The ever popular and ever sold out (although some tickets left for the 13th December screening) Petrie Film club chronicles the application of Egypt in just some of the many cinematic and TV masterpieces that have turned to pyramids, mummies and anthropomorphic deities for their stimuli. Moving pictures are all very well, but I am a bookish type and prefer the idea of lounging by a fire with some sort of paged item, reading away. Terry Pratchett’s Pyramids certainly struck a chord with me, considering it in relation to the Petrie Collection and the concept of Ancient Egyptian religion and the changes it underwent.
Behind each dig and archaeological display is a dilemma. Just how do we translate a distant and unattainable past into a recognizable product for present consumption? When somebody sees an object, their first reaction is usually ‘what is it, and what is it for?’ It’s our job to try and answer those kinds of questions.
Giving something a name is easy enough; its the second part that provides the challenge. To be perfectly honest, we don’t really know why figurines of fat naked women were all the rage in prehistoric Europe. Is there any real reason to argue for their use as ancient fertility symbols over pornographic aides, other than the desire to seem professional rather than voyeuristic?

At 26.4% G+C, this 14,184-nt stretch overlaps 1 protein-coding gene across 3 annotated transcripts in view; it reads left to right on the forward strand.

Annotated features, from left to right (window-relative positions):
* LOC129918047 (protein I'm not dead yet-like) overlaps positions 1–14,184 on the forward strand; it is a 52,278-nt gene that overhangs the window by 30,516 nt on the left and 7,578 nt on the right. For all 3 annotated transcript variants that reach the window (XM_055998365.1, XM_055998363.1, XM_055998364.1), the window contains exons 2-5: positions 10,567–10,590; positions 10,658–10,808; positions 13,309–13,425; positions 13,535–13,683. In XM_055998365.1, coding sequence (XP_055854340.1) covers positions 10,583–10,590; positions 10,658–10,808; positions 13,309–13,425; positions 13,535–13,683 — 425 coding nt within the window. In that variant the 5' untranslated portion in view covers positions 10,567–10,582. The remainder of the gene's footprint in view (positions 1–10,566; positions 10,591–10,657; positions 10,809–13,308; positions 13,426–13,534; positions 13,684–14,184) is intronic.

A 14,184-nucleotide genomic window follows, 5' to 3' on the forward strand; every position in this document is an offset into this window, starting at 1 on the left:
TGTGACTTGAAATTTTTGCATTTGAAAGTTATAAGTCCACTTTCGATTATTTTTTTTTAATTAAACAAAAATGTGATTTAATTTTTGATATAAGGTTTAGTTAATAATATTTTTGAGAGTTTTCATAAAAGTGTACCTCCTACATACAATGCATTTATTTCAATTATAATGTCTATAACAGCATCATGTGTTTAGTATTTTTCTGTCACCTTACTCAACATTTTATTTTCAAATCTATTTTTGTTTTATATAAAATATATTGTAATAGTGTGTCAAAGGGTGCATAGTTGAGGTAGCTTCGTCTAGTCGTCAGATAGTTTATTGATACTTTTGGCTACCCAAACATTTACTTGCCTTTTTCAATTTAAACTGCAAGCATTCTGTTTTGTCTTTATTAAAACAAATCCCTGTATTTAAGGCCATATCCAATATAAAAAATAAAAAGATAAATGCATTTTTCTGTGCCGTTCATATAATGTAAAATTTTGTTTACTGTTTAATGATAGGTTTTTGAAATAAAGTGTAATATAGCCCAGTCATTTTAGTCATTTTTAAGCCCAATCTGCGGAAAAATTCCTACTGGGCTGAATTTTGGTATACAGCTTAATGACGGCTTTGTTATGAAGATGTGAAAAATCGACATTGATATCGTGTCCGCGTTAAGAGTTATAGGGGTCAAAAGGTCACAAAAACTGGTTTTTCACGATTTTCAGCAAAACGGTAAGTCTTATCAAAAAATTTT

Museum storerooms are by their very nature elusive creatures; the demands of finding space for the sixty-plus thousand objects in the Institute of Archaeology collections means that objects often lie cheek to jowl with one another fighting for both room and attention. For the curator, exploring a busy storeroom means that every now and again you will encounter the unfamiliar, the exciting, and sometimes the downright bizarre. Like this recently rediscovered object, known officially as 46.10/22.
I first met 46.10/22 in an overcrowded drawer, mixed in with pottery from former excavations at the site of Jericho, from the modern-day Palestinian Autonomous Authority. Jericho itself is the stuff of legend – notorious for its trumpet-sensitive walls in the Book of Joshua (Joshua 5 – 6), from which account we derive the desire to ‘wish someone to Jericho’. But it has taken on other resonances in modern culture: as a tourist destination, the theme of a song by legendary 70s band Stray, or reinvented for television as a spy thriller and now an American town at the centre of a post-apocalyptic drama. Its also been the home of a few archaeological ‘discussions’, including a rather entertaining debate in 1990 between Manchester Museum’s Piotr Bienkowski and biblical archaeologist Bryant G. Wood (“Jericho was Destroyed in the Middle Bronze Age, not the Late Bronze Age”, Biblical Archaeology Review 16.5, 45-6, and “Dating Jericho’s Destruction: Bienkowski is Wrong on all Counts”, Biblical Archaeology Review 16.5, 45-9). (more…)